As shown in Table 2, only two patients in this trial (patients 2 and 6) had hypovitaminosis vitamin C when they entered the study. Pre- and post-chemotherapy plasma and urinary vitamin C and urinary oxalic acid pharmacokinetic profiles were obtained in 12 of the 14 participants (see Fig 1 and Table 3). The plasma vitamin C concentration-time profile was not affected by chemotherapy (Fig 2), but the urinary excretion profiles suggested at least short-term tissue retention of the vitamin following chemotherapy with no increase of urinary oxalic acid excretion. Urinary oxalic acid excretion represented a trivial proportion of the infused dose both before and after chemotherapy. The individual values for vitamin C and oxalic acid concentrations and vitamin C time-course profiles are available as supporting information; see S1 Text.

Fig 2. Mean plasma vitamin C concentrations ± SEM (N = 12) during and following infusion of 0.6 g/kg vitamin C, before (■) and after (○) chemotherapy.

AUC (areas under the curve) were not significantly different (p = 0.146, paired t-test).

Table 3. Pharmacokinetic profiles before and after chemotherapy.

Analysis of the individual data confirmed the accuracy of a previous empirically developed formula [26] for predicting the post-infusion peak plasma vitamin C concentration in a patient with normal renal function, namely, plasma vitamin C concentration (g/L) = 3.75 D/W, where D is the ascorbic acid dose in g, and W is body weight in kg. (To convert g/L to mmol/L, multiply by 5.7. For example, a patient with body weight 70 kg infused 105 g vitamin C will have a peak plasma vitamin C concentration of 5.6 g/L = 32.0 mmol/L.)

Clinical responses

Two patients who enrolled in the study deteriorated so rapidly, in ways that could not reasonably be attributed to IVC therapy, that no conclusion about its benefit or harm was possible (patients 8 and 14). Six patients experienced neither objective nor subjective benefit as a result of their participation in the clinical trial (patients 2, 3, 4, 5, 9, 12). Four of them had advanced colorectal cancer (patients 2, 3, 4, 5); the others had cancer of the ovary (9) and breast (12). Six patients experienced either transient stable disease (patients 1, 6, 7) or longer-lasting but impermanent stable disease (10, 11, 13).

Three patients (patients 10, 11, 13) had unusually favorable experiences that were deemed highly unlikely to result from chemotherapy alone (probability much less than 33%). One patient had transient stable disease with increased energy and strong functional improvement with a marked reduction in tumor-related leg edema even though her chemotherapy consisted merely of infrequent infusions of a drug that had previously been found to be ineffective when given much more frequently (patient 10). A second patient experienced stable disease for approximately 14 months despite having cancer of the ampulla of Vater, a chemotherapy-resistant cancer that had earlier progressed during empirical chemotherapy (patient 11). The third patient experienced stable disease and improved well-being even though chemotherapy had been deemed highly unlikely to be beneficial (patient 13). In order to portray the entire clinical outcome of this trial, the experience of every participant is summarized in the following paragraphs. More detailed individual case information is available as supporting information; see S2 Text.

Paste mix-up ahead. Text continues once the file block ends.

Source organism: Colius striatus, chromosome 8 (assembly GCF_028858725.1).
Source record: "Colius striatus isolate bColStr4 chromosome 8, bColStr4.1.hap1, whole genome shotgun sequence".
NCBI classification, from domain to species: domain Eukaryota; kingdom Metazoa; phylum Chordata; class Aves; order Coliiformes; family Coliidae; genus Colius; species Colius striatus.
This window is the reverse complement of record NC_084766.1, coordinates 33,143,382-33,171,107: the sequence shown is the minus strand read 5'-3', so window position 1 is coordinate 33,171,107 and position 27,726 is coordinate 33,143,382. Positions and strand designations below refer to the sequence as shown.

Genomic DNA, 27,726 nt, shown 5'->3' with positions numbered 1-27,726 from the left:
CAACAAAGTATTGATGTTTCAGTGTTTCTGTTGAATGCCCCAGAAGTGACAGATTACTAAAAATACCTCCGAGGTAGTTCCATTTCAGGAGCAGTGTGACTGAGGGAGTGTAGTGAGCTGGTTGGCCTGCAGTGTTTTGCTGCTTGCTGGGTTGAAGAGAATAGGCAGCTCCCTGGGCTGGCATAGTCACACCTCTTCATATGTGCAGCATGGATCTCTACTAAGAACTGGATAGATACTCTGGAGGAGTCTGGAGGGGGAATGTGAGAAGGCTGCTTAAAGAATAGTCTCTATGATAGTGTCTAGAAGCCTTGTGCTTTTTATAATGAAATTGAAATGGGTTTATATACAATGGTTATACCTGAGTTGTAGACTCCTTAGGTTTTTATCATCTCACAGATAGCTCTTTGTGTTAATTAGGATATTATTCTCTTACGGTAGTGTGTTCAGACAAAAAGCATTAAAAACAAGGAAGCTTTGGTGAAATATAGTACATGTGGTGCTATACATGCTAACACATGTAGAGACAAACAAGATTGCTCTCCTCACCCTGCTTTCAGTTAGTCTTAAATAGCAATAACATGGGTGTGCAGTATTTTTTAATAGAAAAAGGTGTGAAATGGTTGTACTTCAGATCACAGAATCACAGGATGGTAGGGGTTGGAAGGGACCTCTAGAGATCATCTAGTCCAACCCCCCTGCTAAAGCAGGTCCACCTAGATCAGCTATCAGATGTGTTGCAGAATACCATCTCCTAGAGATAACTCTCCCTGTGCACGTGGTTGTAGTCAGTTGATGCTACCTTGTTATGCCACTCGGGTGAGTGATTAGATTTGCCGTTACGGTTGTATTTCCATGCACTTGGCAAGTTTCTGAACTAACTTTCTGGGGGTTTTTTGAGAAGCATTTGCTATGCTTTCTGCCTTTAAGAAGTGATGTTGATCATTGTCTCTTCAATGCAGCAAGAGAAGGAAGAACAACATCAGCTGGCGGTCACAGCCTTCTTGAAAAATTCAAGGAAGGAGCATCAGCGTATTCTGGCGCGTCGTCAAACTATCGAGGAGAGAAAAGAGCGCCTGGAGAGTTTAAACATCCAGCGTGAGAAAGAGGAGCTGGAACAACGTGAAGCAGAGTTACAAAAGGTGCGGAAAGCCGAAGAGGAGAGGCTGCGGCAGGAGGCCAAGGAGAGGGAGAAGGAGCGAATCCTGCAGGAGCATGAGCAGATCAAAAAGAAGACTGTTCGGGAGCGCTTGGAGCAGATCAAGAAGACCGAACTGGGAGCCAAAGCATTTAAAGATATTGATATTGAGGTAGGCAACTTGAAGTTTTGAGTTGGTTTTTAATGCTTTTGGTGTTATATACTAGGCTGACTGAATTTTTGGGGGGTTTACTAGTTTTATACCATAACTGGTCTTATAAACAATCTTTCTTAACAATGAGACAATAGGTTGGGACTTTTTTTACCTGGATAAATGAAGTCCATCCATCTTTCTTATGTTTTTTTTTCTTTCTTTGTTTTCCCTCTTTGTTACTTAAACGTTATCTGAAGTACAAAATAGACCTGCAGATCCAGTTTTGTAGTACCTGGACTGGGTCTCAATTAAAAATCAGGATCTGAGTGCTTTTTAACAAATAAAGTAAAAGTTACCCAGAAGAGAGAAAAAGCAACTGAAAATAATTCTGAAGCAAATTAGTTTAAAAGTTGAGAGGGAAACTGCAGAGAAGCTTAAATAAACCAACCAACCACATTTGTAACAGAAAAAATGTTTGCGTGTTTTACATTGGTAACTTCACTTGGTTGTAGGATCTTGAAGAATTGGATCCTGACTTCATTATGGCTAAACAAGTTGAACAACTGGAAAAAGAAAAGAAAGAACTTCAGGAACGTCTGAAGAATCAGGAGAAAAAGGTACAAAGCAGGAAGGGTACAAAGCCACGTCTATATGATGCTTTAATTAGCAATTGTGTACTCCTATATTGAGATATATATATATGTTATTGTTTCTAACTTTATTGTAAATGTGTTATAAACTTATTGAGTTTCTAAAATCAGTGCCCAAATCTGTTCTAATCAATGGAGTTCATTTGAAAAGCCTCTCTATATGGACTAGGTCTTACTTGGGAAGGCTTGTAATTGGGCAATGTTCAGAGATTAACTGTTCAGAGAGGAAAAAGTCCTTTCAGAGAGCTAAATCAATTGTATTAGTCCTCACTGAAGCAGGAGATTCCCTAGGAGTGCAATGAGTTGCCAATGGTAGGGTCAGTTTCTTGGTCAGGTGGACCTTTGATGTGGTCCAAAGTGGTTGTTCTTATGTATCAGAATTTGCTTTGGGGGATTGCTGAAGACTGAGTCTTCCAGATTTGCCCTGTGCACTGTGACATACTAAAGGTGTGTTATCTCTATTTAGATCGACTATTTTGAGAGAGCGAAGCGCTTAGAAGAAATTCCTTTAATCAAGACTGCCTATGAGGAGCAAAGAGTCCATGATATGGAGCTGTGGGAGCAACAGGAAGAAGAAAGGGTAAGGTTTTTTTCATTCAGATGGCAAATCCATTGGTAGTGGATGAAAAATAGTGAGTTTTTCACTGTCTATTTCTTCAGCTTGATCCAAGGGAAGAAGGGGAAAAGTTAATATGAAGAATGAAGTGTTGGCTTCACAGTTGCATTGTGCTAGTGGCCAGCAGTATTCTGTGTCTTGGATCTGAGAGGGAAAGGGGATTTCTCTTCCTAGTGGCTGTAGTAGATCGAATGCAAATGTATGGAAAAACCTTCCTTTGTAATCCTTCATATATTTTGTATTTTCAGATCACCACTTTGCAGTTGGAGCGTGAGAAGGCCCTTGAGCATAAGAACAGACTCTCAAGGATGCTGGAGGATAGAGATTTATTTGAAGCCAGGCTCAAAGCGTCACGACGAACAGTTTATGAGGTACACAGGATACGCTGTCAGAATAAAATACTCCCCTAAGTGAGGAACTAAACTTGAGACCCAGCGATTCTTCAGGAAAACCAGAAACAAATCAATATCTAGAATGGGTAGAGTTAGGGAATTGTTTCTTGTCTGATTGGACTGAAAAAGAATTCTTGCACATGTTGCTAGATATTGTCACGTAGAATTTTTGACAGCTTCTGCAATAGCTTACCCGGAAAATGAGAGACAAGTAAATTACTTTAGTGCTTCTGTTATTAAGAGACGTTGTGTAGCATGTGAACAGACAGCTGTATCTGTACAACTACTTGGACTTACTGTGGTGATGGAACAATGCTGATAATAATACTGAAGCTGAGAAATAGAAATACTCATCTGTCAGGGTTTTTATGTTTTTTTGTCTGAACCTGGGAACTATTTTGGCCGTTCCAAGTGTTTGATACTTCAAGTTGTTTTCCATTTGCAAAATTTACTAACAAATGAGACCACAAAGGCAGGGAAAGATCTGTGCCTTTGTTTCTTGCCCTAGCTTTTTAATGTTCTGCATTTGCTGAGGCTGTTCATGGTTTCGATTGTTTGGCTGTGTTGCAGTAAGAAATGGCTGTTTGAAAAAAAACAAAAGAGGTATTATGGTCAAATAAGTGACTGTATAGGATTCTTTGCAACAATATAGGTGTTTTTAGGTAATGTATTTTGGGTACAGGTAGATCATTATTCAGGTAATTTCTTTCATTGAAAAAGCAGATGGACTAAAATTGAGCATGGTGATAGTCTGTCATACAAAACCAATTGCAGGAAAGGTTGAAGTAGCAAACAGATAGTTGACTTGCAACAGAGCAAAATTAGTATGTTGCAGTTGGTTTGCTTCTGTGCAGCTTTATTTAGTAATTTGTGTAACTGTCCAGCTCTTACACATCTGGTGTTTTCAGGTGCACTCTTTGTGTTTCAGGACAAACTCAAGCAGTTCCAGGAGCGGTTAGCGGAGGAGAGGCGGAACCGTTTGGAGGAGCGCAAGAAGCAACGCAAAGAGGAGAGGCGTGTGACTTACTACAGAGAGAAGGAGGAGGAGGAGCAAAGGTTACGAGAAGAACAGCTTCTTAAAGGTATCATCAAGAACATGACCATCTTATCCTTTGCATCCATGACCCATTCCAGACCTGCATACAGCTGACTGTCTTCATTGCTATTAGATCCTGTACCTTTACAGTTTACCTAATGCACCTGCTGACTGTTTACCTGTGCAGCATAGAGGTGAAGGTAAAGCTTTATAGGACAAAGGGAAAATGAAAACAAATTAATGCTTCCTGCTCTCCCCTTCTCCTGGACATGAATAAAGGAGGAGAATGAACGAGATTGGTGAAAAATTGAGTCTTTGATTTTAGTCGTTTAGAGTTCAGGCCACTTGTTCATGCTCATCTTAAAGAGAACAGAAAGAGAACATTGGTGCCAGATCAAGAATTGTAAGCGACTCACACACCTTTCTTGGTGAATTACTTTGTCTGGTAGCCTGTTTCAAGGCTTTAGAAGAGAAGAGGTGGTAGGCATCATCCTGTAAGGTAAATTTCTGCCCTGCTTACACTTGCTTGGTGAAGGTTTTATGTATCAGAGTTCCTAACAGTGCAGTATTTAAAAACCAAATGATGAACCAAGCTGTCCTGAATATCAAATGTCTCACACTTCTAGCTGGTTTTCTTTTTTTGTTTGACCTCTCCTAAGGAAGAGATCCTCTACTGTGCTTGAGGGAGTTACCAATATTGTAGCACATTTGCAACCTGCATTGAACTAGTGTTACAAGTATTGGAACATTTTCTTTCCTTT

Case 1. At age 73 this previously healthy woman was found to have asymptomatic stage IV adenocarcinoma of the lung. She received IVC plus standard first-line chemotherapy (carboplatin and docetaxel in 3-week cycles). Stable disease was documented after the second treatment cycle. After the fourth cycle the original target lesions remained stable but a new nodule of unstated size was detected in the posterior apex of the right lung. The oncologist determined that this new lesion was proof of cancer progression and the protocol was terminated. Apart from the side effects of her chemotherapy, the patient remained well with normal quality of life. She experienced no adverse events attributable to vitamin C. Her CRP level remained normal and constant. During the period of IVC infusion the FACT-G score was constant. The TMD score improved from -6 to -14. Duration of stable disease: 46 days. IVC duration: 85 days (28 infusions).

This patient with advanced lung cancer had stable disease after 2 cycles of chemotherapy, but after 2 more cycles there was evidence of progression in the form of a small new lung mass. Patients with stage IV lung cancer usually experience progressive disease after first-line chemotherapy. This patient’s brief period of stable disease could have been due to her chemotherapy, the combination of chemotherapy and IVC, or the natural history of her disease.

Case 2. At age 54 this man was found to have colon cancer with spread to his abdominal and pelvic lymph nodes, liver and lungs. After resection of the primary lesion he received adjuvant chemotherapy followed by several different chemotherapy regimens, including irinotecan, but none of them halted the cancer’s progression. He enrolled in the IVC trial and was treated with irinotecan, fluorouracil, folinic acid and bevacizumab at 2 week intervals. After 6 weeks of treatment bilateral leg swelling developed and a CT scan showed disease progression. The protocol was discontinued. His serum CRP concentration, which was markedly increased at trial entry (148 mg/L), decreased moderately during treatment on the protocol. The FACT-G was constant and TMD score improved from 22 to 16. IVC duration: 34 days (15 infusions).